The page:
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How Much Is Enough When It Comes To Protecting Your Data?

If you owned a prized horse, would you protect it with a $50 fence? $100? A thousand? How much would you invest in that horse?

Most likely, whatever you prize—a horse, a car, your family—is worth a lot more than a few hundred or thousand bucks. And more likely, a lot of what you value or treasure is priceless. For those things and people that we want to protect, how much is too much?

The same concept applies to protecting your data. How much are your patient records, employment information or business data (think bank accounts, for instance) worth protecting? (We can quantify the worth of a medical record).

I’m sure if you’re like most healthcare offices (or any business worried about keeping data private) that data is worth something, but most of us never put a concrete number on it.

The problem with not knowing what our data is worth?

We end up not realizing whether we should really be protecting the horse with a ten dollar or ten thousand dollar fence.

Since we aren’t sure how expensive a data breach or ransomware attack might be on our businesses, we really aren’t sure how high or thick a wall to wrap around our business or patient data to keep it safe.

I want to spend a few minutes thinking about what your health data (or business data is worth) and figuring out what kind of fence makes sense to help keep valuable or sensitive data secure.

So… What is your data worth?

 Let’s consider a recent court case where patients of a small chain of practices that experienced a data breach of a few thousand records. The practice ended shelling out nearly three hundred thousand dollars for the breach.

That is on top of HIPAA fines and other state penalties amounting to nearly another hundred thousand bucks. When all was said and done, the practice shelled out nearly a half million dollars in legal expenses (not including cyber forensic investigations, public relations contracts, disaster recovery, credit loss, breach notifications to patients, and a loss of community trust).

In all, the organization lost nearly three-quarters of a million bucks! The physician with largest stake in the organization ended up selling his plane and opening a second mortgage on his house to cover the lot of expenses related to the breach.

So once again, how much is your data worth?

If we take the four thousand records that the aforementioned practice lost in their incident, it seems like each record was worth just under two hundred bucks (experts expect costs to only rise through 2018 and 2019).

Even if you’re not in healthcare, your records are valuable.

In a recent 2018 report on the cost of a data breach, the average cost to a breach ended up amounting to $408 per record (all costs included). Across all industries, a record cost $233. And for those healthcare organizations that had experienced a data breach or cyber incident in the last year, two-thirds of their financial costs stemmed from losing patients after violating their trust in a breach.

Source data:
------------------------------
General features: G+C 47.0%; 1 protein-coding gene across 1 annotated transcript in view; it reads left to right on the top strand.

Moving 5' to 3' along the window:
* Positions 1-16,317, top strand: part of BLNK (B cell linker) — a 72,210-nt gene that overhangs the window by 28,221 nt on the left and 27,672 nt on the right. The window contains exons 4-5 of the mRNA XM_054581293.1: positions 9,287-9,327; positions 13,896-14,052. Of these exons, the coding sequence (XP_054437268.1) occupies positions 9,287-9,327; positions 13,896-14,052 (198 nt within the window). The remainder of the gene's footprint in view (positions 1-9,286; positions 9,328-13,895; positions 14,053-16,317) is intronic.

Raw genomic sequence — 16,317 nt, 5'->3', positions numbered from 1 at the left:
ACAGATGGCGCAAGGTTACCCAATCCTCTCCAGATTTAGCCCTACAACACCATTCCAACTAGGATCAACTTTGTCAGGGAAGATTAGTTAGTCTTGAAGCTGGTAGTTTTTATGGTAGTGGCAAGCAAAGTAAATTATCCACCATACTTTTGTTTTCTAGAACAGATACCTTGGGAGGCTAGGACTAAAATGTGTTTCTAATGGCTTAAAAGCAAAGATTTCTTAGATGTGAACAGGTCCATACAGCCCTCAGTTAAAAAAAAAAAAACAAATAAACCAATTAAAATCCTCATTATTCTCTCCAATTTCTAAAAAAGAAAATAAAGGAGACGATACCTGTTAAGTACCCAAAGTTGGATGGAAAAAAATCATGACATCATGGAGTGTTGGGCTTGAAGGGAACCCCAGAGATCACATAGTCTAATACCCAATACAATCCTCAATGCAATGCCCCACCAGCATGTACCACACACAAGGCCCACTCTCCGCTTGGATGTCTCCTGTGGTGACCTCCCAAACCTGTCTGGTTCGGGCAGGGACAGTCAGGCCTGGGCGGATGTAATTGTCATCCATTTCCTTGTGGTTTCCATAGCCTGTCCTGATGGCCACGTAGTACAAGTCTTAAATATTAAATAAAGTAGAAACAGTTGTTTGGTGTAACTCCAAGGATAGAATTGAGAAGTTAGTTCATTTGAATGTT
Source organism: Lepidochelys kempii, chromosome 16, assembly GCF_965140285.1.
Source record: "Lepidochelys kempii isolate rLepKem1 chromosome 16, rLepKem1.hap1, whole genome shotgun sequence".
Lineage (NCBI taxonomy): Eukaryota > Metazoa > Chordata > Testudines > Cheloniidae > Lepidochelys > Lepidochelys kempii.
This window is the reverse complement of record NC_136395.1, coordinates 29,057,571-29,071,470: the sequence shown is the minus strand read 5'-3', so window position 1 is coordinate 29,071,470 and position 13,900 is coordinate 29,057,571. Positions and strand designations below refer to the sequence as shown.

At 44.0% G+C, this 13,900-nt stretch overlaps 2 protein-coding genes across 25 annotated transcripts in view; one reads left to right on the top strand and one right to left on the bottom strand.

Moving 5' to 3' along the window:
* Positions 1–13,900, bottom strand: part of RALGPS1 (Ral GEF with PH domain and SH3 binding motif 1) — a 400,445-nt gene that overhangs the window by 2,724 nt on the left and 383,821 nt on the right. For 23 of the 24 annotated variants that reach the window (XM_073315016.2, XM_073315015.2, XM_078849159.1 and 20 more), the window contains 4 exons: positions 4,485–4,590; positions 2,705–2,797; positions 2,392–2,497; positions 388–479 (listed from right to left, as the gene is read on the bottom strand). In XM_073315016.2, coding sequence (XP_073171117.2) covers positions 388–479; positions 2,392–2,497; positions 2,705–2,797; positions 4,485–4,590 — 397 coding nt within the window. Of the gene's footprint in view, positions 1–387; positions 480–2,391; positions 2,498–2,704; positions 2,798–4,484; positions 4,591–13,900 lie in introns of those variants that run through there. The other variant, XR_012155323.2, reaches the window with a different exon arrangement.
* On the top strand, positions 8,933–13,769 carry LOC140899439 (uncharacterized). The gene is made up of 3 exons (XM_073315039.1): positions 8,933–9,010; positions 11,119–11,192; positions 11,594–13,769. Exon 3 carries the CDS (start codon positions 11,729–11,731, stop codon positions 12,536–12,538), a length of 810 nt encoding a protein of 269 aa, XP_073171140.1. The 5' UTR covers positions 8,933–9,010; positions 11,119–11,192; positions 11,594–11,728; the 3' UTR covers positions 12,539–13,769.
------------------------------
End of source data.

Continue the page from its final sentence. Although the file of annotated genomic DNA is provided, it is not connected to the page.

A simple calculation to evaluate the worth of your health records?

Number of patient records x $408 (cost per record from a breach) = $ ________________ in risk.

Example, if your small practice has 3,700 x $408 = $1.5 million bucks in risk!

The bottom line: data is worth more than gold. Whether you’re thinking about patient health information (PHI), social security numbers, or even banking information, your data is likely more valuable than robbing the local bank. Know the value of your data. Know your cybersecurity risk. Do the simple math to figure out how much you’re risking by not protecting that data.

What can you do to keep your data safe?

I don’t care who you go to be ensure data security—your existing IT department, outsourcing from a third party consultant, you need to assess your risks to make sure your practice is protecting its data and not falling into the pitfalls many offices end up in after a cyber event.

When we work with prospective clients evaluating where their cybersecurity and HIPAA vulnerabilities lie, we identify a multitude of ways to improve office habits and security best practices that help:

  • Keep offices regulated by HIPAA compliant.
  • Understand where vulnerabilities to breaches or cyberattacks may make you vulnerable to current threats.
  • Make sure your business is not the lowest hanging fruit when it comes to security practices and network health (cyber criminals are looking for easy targets).

After doing the math, how much is your data worth? How much are you investing (time, money, effort) into keeping it safe? Are you only investing in a $10 fence? Contact Us Today for a FREE network security assessment.

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